Probably the most critical component of collaboration is trust. Though many organizations want to work together for the common good, people often enter “collaborative” conversation feeling that they are “giving secrets to the enemy.” How can communities reach beyond that fear? How is trust built?

United Way has started many conversations around collective impact, making United Way of Pennsylvania a potentially strong partner for PANO in this area, along with a national organization called MANY.

Ideas for PANO’s Collaborative Outreach include:

  • Locally, the Chamber of Commerce hosts a Nonprofit Council and Business Partnership which is an example of a nonprofit and for-profit  collaborative effort; it is in its infancy and thus, a little “messy.” This Council is attempting to look at new ways of nonprofit funding (e.g. entrepreneurial, social impact fund, creating a social impact hub, changing nonprofit image).
  • Sponsor a day about collaboration where 2-3 out of the 10 mergers in the area share about what works and what does not work. Perhaps that would be place to delve deeper into the question of what conditions need to be place for collaboration to work.
  • Chart out what a continuum of collaboration would look like—to inspire thinking beyond mergers. Similarly a continuum with phases of collaboration may be useful.
  • Create a COLLABORATION HUB, a repository of WISH LIST’s and AVAILABLE RESOURCES for organizations so that PANO could be a matchmaker between what is needed and what is available—making connections between people and organizations. Examples could include: sharing staff, interns, partnerships available outside direct service area, noncompetitive/complementary partnerships.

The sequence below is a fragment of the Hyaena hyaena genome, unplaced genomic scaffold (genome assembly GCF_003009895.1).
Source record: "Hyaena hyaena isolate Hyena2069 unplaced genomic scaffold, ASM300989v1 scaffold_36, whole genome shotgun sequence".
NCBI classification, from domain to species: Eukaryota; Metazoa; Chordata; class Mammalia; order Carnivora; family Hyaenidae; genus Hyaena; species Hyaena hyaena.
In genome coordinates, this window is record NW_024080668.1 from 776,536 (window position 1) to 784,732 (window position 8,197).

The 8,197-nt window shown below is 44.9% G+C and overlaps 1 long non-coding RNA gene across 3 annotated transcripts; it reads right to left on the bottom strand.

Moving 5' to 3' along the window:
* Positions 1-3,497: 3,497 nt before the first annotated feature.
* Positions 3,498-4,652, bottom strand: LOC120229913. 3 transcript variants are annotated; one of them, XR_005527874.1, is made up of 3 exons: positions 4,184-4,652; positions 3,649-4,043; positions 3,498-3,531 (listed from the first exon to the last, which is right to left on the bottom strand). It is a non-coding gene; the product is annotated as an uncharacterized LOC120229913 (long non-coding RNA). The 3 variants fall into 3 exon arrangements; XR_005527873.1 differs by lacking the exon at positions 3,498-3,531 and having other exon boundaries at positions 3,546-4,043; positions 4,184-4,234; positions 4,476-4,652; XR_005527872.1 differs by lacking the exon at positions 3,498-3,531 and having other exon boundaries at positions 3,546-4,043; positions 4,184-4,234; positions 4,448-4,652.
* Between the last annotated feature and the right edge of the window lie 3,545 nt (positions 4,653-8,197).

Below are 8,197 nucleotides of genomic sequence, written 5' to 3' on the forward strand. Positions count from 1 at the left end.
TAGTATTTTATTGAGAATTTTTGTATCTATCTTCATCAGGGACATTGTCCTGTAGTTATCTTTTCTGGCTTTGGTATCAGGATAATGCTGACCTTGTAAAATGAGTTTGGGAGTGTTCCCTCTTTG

• Provide knowledge about how collaborations bring into play a whole other set of ethics and how they play out in partnership environments.
  • Consider adding Collaboration as a second arrow running across all four pillars in PANO’s new strategic plan.

Advocacy, Communications and Leadership

The group also:

  • Noted their support of PANO’s renewed focus on advocacy—giving nonprofits a voice at, local, state and federal levels—and how critical that connection is for leaders who are often caught in day-to-day crises.
  • Asked if the nonprofit sector can be rebranded as a whole sector OR if, perhaps, rebranding would be best done within sub-sectors.
  • Discussed the importance of creating and sustaining generations of leaders. In particular, we must promote and cultivate leadership from among the people that we serve in the nonprofit sector. This leadership development, in fact, could be done together—in a collaborative environment. For example, PCADV provides trainings to promote women of color from within their ranks. Perhaps PANO could develop a partnership with PCADV to provide this training to a broader community.

Thanks again to  Susan Gilmore and Familwize for hosting and sponsoring the Lehigh Valley focus group, and thanks to the wonderful attendees who took their valuable time to share thoughts and expertise. And as always, a special thanks to Maher Duessel, CPAs for partnering with PANO to make this Listening Tour possible!

We together WILL create thriving communities!

ListeningJoin The “WE”

If you want to join the conversation and don’t want to wait until we come to your community:

At PANO, WE are not interested in PANO—we are interested in what WE can do with all of you. Join us. Join the WE!